We’re thankful for journalists like Molly Ivins, who was never afraid to “raise hell.”
We’re (not) thankful for wide stances.
We’re thankful to Michael Moore, whose documentary SiCKO started a national discussion on health care reform.
We’re thankful Andy Card and Alberto Gonzales won’t visit our bedside if we’re
sick in the hospital.
We’re thankful not all Dick Cheney’s cousins think like he does.
We’re thankful to be considered one of the “ten most dangerous organizations in America.”
We’re thankful that visiting the Mall of America isn’t really like visiting Iraq.
We’re thankful President Bush isn’t giving out any more back rubs.
We’re thankful for 12-year olds who can take down Rush Limbaugh in a fight.
We’re thankful our Halloween costumes aren’t very “original.”
We’re thankful no one (except the birds) gets hurt when Dick Cheney goes hunting now.
We’re thankful for “phony soldiers” who have the courage to speak out about the war in Iraq.
And last but not least: We’re thankful to ThinkProgress readers for their tips, energy, and support.
Happy Thanksgiving! — The Think Progress Team.
In his “My Word” segment this afternoon, Fox News pundit John Gibson applauded the White House’s decision to blow the identity of covert CIA agent Valerie Plame. “I’m the guy who said a long, long time ago that whoever outed Valerie Plame should get a medal,” Gibson said. “And if it was Karl Rove, I’d pin it on him myself.” Gibson argued the outing of Plame was justified because “this was about an anti-Bush cabal at the CIA” that needed to be “rooted out.” Watch it:
Given the standards that Bush has set for medals (see Norman Podhoretz, George Tenet, and Paul Bremer), it certainly wouldn’t be outside the bounds of White House ethics to find a way to reward “the most insidious of traitors.”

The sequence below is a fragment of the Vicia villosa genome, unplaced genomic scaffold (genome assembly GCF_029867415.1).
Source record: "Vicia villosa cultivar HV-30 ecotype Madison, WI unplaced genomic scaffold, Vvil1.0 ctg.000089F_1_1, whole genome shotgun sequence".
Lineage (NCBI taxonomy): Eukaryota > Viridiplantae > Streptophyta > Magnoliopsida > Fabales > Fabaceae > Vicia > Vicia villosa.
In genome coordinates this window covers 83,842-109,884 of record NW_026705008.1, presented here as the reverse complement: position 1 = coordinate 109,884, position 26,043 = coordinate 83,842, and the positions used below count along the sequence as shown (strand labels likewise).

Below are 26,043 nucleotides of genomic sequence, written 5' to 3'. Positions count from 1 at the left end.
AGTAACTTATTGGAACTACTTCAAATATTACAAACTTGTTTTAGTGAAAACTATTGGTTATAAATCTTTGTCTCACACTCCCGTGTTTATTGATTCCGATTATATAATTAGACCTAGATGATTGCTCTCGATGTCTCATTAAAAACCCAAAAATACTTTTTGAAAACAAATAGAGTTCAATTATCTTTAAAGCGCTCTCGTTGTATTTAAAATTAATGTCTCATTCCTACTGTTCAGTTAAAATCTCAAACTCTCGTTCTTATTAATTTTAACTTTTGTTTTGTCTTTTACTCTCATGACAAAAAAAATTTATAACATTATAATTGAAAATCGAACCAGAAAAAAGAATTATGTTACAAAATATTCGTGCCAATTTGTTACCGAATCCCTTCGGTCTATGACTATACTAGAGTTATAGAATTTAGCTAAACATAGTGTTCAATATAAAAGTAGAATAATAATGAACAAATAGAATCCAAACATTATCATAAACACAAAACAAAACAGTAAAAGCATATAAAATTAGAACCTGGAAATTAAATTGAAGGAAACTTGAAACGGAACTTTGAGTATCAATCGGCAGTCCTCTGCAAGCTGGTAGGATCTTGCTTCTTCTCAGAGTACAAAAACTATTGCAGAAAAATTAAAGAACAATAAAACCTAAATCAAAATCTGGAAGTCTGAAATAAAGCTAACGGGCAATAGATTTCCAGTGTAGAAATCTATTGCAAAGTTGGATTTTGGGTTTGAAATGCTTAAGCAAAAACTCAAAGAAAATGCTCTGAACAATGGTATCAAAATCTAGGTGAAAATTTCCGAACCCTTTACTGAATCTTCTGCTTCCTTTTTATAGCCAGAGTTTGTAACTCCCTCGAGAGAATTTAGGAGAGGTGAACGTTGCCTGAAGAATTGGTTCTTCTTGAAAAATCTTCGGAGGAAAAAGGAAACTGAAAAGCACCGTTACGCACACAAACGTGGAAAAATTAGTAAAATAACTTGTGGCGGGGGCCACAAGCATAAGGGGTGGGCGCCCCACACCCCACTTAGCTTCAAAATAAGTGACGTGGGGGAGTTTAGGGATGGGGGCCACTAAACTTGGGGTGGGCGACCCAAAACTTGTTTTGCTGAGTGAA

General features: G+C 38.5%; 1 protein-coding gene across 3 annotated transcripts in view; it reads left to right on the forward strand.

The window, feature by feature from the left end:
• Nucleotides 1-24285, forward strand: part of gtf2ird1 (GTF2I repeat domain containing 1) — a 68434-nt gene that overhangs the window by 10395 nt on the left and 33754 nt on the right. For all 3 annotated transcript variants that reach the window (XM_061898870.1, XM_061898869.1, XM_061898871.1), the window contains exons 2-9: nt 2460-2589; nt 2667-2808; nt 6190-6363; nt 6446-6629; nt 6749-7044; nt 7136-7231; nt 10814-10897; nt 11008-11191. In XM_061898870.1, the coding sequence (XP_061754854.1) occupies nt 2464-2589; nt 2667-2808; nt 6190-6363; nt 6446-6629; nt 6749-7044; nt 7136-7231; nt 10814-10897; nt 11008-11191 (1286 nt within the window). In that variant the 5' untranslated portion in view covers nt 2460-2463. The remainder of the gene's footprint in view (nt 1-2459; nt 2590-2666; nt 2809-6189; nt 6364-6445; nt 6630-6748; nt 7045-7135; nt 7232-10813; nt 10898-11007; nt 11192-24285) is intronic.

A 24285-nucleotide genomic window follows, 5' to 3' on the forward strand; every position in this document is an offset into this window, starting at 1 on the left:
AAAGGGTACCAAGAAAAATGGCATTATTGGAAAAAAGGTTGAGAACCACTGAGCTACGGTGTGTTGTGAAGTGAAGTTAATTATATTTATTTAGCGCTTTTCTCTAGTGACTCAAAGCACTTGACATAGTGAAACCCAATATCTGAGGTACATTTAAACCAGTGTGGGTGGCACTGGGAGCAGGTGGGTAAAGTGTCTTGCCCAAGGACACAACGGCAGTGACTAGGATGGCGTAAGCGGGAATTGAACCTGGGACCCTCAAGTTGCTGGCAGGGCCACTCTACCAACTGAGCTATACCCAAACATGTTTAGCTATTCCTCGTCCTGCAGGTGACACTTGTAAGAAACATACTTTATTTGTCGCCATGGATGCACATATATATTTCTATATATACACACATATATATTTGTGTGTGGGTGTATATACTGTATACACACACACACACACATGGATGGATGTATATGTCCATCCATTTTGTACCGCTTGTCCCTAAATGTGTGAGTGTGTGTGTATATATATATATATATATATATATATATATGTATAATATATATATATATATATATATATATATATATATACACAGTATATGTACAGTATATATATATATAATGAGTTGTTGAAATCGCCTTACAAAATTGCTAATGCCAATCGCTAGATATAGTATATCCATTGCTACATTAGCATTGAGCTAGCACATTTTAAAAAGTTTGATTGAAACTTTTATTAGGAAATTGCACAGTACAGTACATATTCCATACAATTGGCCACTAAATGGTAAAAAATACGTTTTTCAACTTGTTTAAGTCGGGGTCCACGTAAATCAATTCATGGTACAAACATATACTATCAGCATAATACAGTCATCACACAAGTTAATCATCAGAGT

UPDATE: After revealing Bush was “involved” in distributing “false information” about who leaked Plame’s identity, Scott McClellan was doing some damage control today. Peter Osnos, the founder and editor-in-chief of Public Affairs Books, which is publishing McClellan’s book in April, told NBC that McClellan “did not intend to suggest Bush lied to him.”
In his second inaugural address, President Bush stridently declared that his administration would not compromise on its demand for basic human rights:
We will persistently clarify the choice before every ruler and every nation: The moral choice between oppression, which is always wrong, and freedom, which is eternally right. America will not pretend…that women welcome humiliation and servitude.
Secretary of State Condoleezza Rice referred to these goals as the “non-negotiable demands of human dignity.” But a recent Saudi court decision has shown the administration very willing to fold when this rhetoric is tested.
A week ago, a Saudi appeals court increased the punishment for the female victim of a gang rape. The woman, who had been appealing her original sentence of 90 lashes, was sentenced to six months in prison and 200 lashes after her appeal.
The Saudi judges more than doubled the punishment for the victim because of “her attempt to aggravate and influence the judiciary through the media.” The Saudi Justice Ministry confirmed that the stiffer sentence handed out on appeal stemmed from the fact that the victim had gone to the media with her story. “Media may have adverse effects on the other parties involved in the case,” a statement said.